We like to try and keep you abreast of the status of the important bodies of nature in our state of Florida since we are here and may hear more about what happens than non-Floridians.
Likewise if you are not in Florida and wish to inform of us developments about similar treasures in your state please send us a letter and we will post it on our blog.
The Kissimmee River is a perhaps not well known body of water that flows throughout many central and south central counties in Florida.
It had been gigantically changed by the Corp of Engineers at one time and those changes were afterward deemed harmful to plant and animal life along the entire route. So the state and feds decided to try and re-create the way it was before. That has now been accomplished and is showing signs of being a positive move. We congratulate them for these efforts and believe it shows that perhaps humans and non-human species may co-habitate in Florida if the humans set bounds that are not broken by development.
Here's the Orlando Sentinel update on the Kissimmee River from their respected environmental reporter Kevin Spear(1-3-2010)
OKEECHOBEE — Biologist Lawrence Glenn knows how to sell the concept of spending $1 billion to bring the Kissimmee River and its wetlands back from the dead.
On a recent chilly morning, Glenn whisked visitors on an airboat into the midst of the river's restoration. He cut the vessel's throbbing engine and waited for its propeller to stop turning and for the air to be still — sort of.
Speckling the blue sky and the green vegetation in all directions were storks, herons, cranes, roseate spoonbills, ducks and ospreys. Their honks, squeaks and peeps rose as a noisy conversation from the river's newly revived wetlands.
"This used to be cattle pasture," Glenn said.
Although the scene is about two hours' drive south of Orlando, it has a special significance for Central Florida.
Scientists are beginning to understand that the 40 square miles of reborn river and adjoining wetlands, once complete, will need a lot of water — water the Orlando area might eventually covet to quench the thirst of millions of future residents.
One of those scientists is Glenn, a fish biologist with the South Florida Water Management District and one of many overseers of the Kissimmee's restoration. His agency has calculated specific water needs for specific plants, animals and insects. But it doesn't take that kind of precision to comprehend the notion that a newly thriving wetlands needs more water than pastureland, Glenn said.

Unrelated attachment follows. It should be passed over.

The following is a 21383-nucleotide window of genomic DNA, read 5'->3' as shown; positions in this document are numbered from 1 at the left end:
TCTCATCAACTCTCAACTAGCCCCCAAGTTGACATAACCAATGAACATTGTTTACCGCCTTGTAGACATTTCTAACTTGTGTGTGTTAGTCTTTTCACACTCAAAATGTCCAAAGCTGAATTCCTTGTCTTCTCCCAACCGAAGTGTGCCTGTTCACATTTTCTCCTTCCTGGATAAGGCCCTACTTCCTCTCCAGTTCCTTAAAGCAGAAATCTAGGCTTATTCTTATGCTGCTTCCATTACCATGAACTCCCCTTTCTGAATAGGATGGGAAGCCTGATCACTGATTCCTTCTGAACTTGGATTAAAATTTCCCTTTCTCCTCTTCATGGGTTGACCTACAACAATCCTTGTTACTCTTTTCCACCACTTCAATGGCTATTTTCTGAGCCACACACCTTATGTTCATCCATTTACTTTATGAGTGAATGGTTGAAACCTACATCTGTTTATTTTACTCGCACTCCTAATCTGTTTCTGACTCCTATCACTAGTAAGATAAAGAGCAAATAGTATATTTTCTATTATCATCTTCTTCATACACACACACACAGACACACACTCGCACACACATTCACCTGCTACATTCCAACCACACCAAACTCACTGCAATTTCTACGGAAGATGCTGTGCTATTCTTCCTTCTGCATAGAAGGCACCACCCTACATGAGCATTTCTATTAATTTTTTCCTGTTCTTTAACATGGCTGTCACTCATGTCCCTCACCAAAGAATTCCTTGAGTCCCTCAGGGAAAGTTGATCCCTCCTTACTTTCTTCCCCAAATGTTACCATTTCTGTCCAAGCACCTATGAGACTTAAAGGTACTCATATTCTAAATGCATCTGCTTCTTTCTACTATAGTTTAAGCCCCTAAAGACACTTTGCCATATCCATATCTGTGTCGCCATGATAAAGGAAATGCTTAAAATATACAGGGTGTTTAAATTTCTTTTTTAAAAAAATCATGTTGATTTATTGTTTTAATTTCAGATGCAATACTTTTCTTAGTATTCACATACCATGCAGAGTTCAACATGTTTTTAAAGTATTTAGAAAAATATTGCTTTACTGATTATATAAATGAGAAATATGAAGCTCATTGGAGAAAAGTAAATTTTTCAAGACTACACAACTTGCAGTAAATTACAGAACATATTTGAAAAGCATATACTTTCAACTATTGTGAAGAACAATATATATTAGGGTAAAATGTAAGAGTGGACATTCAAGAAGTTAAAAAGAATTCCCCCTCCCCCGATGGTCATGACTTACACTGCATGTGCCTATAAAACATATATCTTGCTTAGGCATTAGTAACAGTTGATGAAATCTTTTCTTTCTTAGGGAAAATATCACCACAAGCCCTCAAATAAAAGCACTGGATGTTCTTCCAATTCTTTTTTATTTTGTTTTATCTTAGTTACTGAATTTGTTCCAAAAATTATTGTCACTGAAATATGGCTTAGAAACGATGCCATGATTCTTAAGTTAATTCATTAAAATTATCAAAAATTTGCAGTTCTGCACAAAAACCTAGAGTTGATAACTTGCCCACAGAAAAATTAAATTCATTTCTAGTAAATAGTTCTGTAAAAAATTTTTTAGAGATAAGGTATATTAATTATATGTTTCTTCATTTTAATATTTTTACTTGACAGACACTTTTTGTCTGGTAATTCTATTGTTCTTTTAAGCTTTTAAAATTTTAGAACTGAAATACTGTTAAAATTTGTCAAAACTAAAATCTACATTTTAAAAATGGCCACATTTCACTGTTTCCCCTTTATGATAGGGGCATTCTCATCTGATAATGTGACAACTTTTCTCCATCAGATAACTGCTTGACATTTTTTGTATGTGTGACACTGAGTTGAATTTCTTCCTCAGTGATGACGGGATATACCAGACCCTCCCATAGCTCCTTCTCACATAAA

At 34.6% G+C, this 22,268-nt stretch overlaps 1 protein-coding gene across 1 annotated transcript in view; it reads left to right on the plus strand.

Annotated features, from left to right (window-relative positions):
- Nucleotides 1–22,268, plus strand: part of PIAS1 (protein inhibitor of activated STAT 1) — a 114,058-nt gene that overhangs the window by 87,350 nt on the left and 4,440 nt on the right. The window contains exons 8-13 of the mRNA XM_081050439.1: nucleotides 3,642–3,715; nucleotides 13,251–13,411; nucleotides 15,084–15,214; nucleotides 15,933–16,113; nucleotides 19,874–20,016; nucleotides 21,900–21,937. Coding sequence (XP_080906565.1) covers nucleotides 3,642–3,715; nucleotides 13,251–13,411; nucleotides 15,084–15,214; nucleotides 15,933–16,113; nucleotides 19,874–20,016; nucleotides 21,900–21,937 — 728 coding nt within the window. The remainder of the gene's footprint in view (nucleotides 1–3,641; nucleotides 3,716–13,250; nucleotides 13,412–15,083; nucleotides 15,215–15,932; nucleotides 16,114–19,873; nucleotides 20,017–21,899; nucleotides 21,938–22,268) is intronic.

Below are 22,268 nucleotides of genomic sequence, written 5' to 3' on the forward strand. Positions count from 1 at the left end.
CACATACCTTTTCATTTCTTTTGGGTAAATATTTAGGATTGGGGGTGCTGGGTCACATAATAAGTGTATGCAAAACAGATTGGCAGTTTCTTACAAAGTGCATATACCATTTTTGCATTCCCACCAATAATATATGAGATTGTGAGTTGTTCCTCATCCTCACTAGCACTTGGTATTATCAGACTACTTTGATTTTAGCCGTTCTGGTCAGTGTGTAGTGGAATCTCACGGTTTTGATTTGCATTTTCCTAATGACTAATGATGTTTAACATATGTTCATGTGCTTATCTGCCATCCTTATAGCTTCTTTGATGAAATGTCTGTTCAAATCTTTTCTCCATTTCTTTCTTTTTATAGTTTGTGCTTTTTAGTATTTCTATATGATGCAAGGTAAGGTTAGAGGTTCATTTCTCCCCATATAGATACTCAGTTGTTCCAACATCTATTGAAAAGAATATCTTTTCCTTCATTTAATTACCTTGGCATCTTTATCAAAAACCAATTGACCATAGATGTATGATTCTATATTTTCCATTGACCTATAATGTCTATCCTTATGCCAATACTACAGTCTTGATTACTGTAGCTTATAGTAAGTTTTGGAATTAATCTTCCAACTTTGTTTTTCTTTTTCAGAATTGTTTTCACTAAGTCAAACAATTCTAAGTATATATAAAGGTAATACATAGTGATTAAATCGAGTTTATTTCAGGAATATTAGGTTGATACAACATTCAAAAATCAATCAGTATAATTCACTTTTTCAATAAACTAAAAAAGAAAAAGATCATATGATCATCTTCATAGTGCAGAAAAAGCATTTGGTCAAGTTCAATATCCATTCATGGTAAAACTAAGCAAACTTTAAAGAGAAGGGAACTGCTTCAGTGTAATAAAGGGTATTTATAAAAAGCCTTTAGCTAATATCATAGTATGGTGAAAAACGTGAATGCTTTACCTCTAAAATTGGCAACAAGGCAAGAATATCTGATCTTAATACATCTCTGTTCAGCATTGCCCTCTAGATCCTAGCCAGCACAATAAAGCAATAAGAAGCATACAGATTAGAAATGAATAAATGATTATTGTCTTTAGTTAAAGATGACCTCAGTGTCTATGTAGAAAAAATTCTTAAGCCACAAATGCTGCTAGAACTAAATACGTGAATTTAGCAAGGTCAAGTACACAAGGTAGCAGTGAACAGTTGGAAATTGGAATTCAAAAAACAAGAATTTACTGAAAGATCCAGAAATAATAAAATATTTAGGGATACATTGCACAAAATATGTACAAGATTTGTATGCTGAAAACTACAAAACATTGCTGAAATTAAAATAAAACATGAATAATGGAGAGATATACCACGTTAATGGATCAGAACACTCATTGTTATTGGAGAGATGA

"We've counted 320 fish and wildlife species that have come back since we reconnected the floodplain to the flow of water," he said.
The modern history of the Kissimmee River is one of colossal folly. Federal workers came in the middle of the last century with draglines to render 103 miles of serpentine waterway into 57 miles of straight and deep canal. That reduced the risk of flooding and converted thousands of acres of wetland into ranchland.
Yet almost as soon as that work was finished in the 1970s, a clamor began to restore the river, which flows south from Central Florida to Lake Okeechobee. Even then, ecologists knew it was far easier to wreck nature than to heal it.
District officials, describing their project as the world's most ambitious river restoration, estimate it will cost federal and Florida agencies $1 billion by the time land purchases and construction work are done in the mid-2010s.
Just the task of shoving all that earth around is staggering. In recent weeks, bulldozer operators finished refurbishing another six miles of river channel — and backfilling four miles of canal channel that was as much as 900 feet wide and 30 feet deep in places.
Backfilling the deep canal forces the Kissimmee's waters into the shallower river channel and spreads it across vast stretches of adjacent land.
Species are returning
While the deep canal and amputated segments of original river channel had been relative dead zones, the restored river channel flows with oxygen-rich waters that are reviving dozens of original species of insects, fish and birds.
As the river and the wetlands rehabilitate, the type of ecosystem that's expected to emerge is called broadleaf marsh. Dominate plants include pickerelweed, arrowhead and maidencane, all of which need to be more than wet — a healthy broadleaf marsh is flooded most days of the year.
The South Florida Water Management District is likely to decide this year how much — or little — surplus water can someday be pumped by utilities from the river's headwater lakes in north Osceola County.
Also coming this year is a transformation of nearly 1,400 acres of pasture, thanks to $18 million worth of the recent heavy-equipment work, as marsh plants reclaim their natural place.
"It's going to be great," Glenn said.
Kevin Spear can be reached at firstname.lastname@example.org or 407-420-5062.